4

In a project where I work the sql for selecting objects does always select for update, whether the context is a transaction or not.

My question is if it has any risk, or performance issue, or chance causing deadlock or something else naughty ?

I know that select for update can lock a row only inside a transaction and that is the common use case.

I provide below two concrete use cases, and after the select for update used regardless of inside of transaction or not.

Use case 1 - Just select a book and return it

book = booksRepository->getBook(7);
return book;

Use case 2 - Transaction, Select the book, check that is valid and if so update

bookRepository->startTransaction();
book = booksRepository->getBook(7);
if (//some condition with the book properties) {
   bookRepository->updateBookAuthor(7, 'bbb');
}
bookRepository->commitTransaction();

In both of the above examples, the function getBook inside the repository does select for update

SELECT * FROM BOOKS
WHERE id = :id
FOR UPDATE;

I asked the other devs and the answer to why they do this was "Because otherwise we would have to create two functions in the repository, one getBook and one getBookForUpdate, so we just select always for update"...

That answer does not provide any insight or explanation for where I can learn, so I am asking here.

4

A query is always in a transaction even if you don't start it explicitly. SELECT FOR UPDATE acquires an exclusive lock on rows it matches. There is a possibility that other transactions want to modify same records and will have to wait until the SELECT FOR UPDATE finishes and release the lock.

So. Nothing bad will happen if you run SELECT FOR UPDATE, but overall performance may be lower due to possible lock waits.

Deadlocks are possible, too. If other transaction holds a shared lock and than wants to update the records while SELECT FOR UPDATE is waiting.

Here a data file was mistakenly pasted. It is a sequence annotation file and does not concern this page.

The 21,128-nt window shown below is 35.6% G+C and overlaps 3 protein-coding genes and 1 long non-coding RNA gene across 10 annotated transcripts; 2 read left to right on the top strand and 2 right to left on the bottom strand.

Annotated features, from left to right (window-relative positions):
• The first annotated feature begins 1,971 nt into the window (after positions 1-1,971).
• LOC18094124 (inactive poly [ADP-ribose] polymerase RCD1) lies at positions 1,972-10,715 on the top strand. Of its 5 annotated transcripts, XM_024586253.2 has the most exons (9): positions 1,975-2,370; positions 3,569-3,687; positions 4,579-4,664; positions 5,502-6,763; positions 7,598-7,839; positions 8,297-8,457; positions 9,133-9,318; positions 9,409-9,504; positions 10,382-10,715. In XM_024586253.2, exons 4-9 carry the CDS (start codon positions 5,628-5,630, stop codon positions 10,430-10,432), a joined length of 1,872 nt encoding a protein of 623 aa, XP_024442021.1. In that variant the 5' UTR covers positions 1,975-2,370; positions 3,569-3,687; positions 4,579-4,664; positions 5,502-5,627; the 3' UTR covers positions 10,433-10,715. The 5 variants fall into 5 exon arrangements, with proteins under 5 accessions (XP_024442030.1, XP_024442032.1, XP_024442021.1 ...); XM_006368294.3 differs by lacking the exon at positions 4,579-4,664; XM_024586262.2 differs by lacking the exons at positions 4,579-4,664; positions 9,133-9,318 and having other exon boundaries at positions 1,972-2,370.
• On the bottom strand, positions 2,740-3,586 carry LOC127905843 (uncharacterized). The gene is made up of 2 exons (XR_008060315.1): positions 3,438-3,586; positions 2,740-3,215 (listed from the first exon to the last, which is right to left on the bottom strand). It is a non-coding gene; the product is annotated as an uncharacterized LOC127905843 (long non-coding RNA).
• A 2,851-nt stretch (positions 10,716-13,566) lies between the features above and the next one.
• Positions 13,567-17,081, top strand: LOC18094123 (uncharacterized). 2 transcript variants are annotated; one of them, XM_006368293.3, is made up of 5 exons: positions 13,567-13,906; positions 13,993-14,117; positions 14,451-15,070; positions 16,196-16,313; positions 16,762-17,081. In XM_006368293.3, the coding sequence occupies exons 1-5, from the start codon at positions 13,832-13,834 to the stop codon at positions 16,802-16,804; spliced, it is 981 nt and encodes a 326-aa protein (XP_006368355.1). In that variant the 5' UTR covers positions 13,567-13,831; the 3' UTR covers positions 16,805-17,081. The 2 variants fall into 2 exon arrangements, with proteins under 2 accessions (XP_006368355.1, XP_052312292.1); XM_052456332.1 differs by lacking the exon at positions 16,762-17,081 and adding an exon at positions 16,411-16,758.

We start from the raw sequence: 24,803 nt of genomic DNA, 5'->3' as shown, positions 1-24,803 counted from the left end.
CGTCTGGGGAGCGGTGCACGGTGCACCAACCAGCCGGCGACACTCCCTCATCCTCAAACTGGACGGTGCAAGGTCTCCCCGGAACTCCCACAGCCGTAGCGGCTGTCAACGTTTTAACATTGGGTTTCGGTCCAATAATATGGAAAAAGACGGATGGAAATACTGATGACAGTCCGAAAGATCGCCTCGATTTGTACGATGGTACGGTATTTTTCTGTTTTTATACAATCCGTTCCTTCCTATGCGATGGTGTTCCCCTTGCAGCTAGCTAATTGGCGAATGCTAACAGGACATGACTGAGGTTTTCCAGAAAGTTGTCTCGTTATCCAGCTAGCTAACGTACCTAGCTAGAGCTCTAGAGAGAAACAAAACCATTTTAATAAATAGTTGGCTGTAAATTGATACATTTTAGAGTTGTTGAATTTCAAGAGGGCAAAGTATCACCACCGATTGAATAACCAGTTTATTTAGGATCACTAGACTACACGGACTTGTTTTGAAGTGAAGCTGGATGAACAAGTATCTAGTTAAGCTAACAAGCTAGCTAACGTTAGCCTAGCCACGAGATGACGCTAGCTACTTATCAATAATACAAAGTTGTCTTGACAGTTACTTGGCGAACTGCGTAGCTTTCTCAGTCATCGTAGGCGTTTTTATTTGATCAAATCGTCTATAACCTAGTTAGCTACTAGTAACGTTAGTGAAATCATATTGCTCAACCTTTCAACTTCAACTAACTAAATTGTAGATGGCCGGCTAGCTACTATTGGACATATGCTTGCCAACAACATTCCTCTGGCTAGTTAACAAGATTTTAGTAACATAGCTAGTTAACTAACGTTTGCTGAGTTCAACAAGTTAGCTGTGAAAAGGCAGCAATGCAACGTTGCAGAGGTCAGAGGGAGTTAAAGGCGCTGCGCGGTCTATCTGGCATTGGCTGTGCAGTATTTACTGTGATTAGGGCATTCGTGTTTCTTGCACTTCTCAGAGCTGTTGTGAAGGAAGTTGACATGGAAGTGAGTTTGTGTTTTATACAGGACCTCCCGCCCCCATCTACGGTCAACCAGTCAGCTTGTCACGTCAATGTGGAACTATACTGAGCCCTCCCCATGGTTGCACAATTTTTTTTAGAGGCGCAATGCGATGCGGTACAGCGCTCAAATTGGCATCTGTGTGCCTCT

• Thank you for the insight. So basically this approach is wrong because can cause unecessary deadlocks, and a better solution would be to have two separate functions, one getBook and another one getBookForUpdate and use as required ? Or do you suggest another solution – Kristi Jorgji Jul 6 '18 at 7:52
  • If we have to label I'd say it's an "overkill", not "wrong". Your suggestion to have getBook() and getBookForUpdate() makes sense. Or you can add a function argument update=True/False in getBook(). – akuzminsky Jul 6 '18 at 13:51
0

Every statement is in some transaction. There are 3 cases:

  • autocommit=ON, no preceding BEGIN:

The statement is a transaction, effectively BEGIN; Sql; COMMIT;

  • autocommit=OFF, no preceding BEGIN:

All statements are part of the same transaction until you issue COMMIT (or some DDL that implicitly commits). I dislike this case because it is too easy to forget to issue the COMMIT.

  • BEGIN has occurred without a COMMIT yet:

All statements are part of the same transaction until you issue COMMIT (or some DDL that implicitly commits).

So...

If you write your code so that BEGIN...COMMIT (explicit or implicit) is as short a time as practical, then don't worry.

If you write long-running transactions, then this SELECT ... FOR UPDATE is just one of many cases where your code will stall unexpectedly.

That is, it is more important to watch the "big picture" than to focus on one detail.

Meanwhile, I believe (without proof) that your lone SELECT ... FOR UPDATE could stall if some other connection is about to UPDATE the record. But maybe that is a good thing? When it does finish, it will have the updated values.

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